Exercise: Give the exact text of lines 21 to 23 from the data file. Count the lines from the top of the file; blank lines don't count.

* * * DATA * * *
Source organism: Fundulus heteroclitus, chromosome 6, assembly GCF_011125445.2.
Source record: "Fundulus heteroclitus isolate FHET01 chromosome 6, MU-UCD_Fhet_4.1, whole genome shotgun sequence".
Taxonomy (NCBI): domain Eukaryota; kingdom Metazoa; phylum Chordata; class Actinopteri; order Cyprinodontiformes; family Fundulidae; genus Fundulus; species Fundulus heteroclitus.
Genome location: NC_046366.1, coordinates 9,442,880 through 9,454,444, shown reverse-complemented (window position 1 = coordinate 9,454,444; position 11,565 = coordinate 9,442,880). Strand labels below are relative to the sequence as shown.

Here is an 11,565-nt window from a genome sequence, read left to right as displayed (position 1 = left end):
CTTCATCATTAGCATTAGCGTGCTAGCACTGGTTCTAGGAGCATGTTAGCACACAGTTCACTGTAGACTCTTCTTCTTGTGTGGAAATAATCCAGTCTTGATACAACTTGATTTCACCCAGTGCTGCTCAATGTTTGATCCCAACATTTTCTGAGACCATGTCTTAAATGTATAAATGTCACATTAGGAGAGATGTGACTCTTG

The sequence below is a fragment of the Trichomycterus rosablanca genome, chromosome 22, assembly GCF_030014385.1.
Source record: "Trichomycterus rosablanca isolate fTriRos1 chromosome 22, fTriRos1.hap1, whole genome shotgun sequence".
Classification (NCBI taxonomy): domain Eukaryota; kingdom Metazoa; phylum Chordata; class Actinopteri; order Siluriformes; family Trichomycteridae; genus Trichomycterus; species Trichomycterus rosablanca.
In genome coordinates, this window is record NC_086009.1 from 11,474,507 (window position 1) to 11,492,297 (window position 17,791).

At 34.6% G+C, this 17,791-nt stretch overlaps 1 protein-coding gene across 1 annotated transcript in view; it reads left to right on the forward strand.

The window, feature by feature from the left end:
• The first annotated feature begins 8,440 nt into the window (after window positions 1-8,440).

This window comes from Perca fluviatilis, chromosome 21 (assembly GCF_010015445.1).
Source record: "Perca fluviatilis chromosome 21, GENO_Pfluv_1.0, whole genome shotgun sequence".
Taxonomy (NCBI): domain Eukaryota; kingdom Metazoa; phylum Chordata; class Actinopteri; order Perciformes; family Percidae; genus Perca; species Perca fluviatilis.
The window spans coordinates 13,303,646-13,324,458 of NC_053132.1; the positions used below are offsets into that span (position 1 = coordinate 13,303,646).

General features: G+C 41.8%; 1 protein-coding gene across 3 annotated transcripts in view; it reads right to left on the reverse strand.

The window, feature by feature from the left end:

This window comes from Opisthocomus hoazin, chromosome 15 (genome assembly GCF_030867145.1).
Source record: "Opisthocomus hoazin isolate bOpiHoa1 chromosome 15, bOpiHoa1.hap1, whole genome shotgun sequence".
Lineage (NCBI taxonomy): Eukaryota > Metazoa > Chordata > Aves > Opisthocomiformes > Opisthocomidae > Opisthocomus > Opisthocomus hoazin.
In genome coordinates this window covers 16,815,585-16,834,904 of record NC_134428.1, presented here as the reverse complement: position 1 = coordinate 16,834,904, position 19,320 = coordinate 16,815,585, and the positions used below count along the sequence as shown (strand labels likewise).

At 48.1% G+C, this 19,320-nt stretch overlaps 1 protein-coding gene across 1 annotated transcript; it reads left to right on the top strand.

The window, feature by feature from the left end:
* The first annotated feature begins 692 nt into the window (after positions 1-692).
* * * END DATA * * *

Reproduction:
Source record: "Opisthocomus hoazin isolate bOpiHoa1 chromosome 15, bOpiHoa1.hap1, whole genome shotgun sequence".
Lineage (NCBI taxonomy): Eukaryota > Metazoa > Chordata > Aves > Opisthocomiformes > Opisthocomidae > Opisthocomus > Opisthocomus hoazin.
In genome coordinates this window covers 16,815,585-16,834,904 of record NC_134428.1, presented here as the reverse complement: position 1 = coordinate 16,834,904, position 19,320 = coordinate 16,815,585, and the positions used below count along the sequence as shown (strand labels likewise).